Could this new technology save lives on Essex Roads?
Could the recent increase of people killed or seriously injured (KSI’s) on Essex roads be reduced in the future with the implementation of autonomous vehicles?
You may have heard about the new Google self-driving car and all the proclaimed benefits that come along with it such as increased road safety, easing of congestion and more relaxing Journeys. But is this really the case?
In February 2016 a Google self-driving car struck a municipal bus in Mountain View USA in a minor crash and the search engine firm said it bears ‘some responsibility’ for the incident in what may be the first crash that was the fault of the self-driving vehicle. Google said last week it made changes to its software after the crash to avoid future incidents.
This aside how could self-driven cars actually reduce the number of KSI’s on Essex roads?
As the vehicles are completely autonomous they could eradicate all driver errors which lead to collisions. Drivers would become ‘passengers’ and would be free to use mobile devices and concentrate on anything & everything but driving. Loss of control and Speed could also be a thing of the past as the self-driven car will have to adhere to speed restrictions at all times. Drink and Drug driving would also stop being an issue as the self-driven car would be a safe way to get home after a night out.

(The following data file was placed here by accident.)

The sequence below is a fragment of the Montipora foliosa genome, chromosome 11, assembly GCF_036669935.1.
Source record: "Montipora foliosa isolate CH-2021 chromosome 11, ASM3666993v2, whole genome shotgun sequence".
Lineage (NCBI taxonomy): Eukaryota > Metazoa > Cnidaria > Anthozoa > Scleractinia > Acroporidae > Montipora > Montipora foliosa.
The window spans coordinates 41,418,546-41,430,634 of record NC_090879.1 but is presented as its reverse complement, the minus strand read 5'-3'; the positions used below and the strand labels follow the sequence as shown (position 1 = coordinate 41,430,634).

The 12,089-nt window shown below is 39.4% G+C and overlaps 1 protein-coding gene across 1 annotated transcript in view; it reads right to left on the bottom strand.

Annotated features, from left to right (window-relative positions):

So how do the figures stack up?
In 2015, 44 people in Essex lost their lives and 706 suffered serious injuries on the roads. With all vehicles becoming autonomous we could remove driver error from car, van, bus and HGV crashes, we would have the following estimates on the staggering effects on fatal and serious road casualties in Essex: 94% reduction in car occupant KSI, 63% reduction in cyclist KSI, 53% reduction in pedestrian KSI, 41% reduction in P2W rider KSI resulting in a total of 70% overall KSI reduction.
All together this would mean 29 fewer people killed and 494 fewer serious injuries every year.
A massive saving in lost lives and life changing injuries – And what about the costs to tax payers? According to the Department for Transport (DFT) the current average cost of each fatality on a UK road is £1,653,687 and the average cost of a collision involving a serious injury £185,831. The Department’s values include an amount to reflect pain, grief and suffering, as well as the lost output and medical costs associated with road accident injuries.
Based on these figures, this could mean a total saving of £139,757,437 every year in Essex alone.
What do you think about autonomous vehicles and their potential contribution to road safety?
For more road safety articles and debates follow @SaferEssexRoads or visit www.saferessexroads.org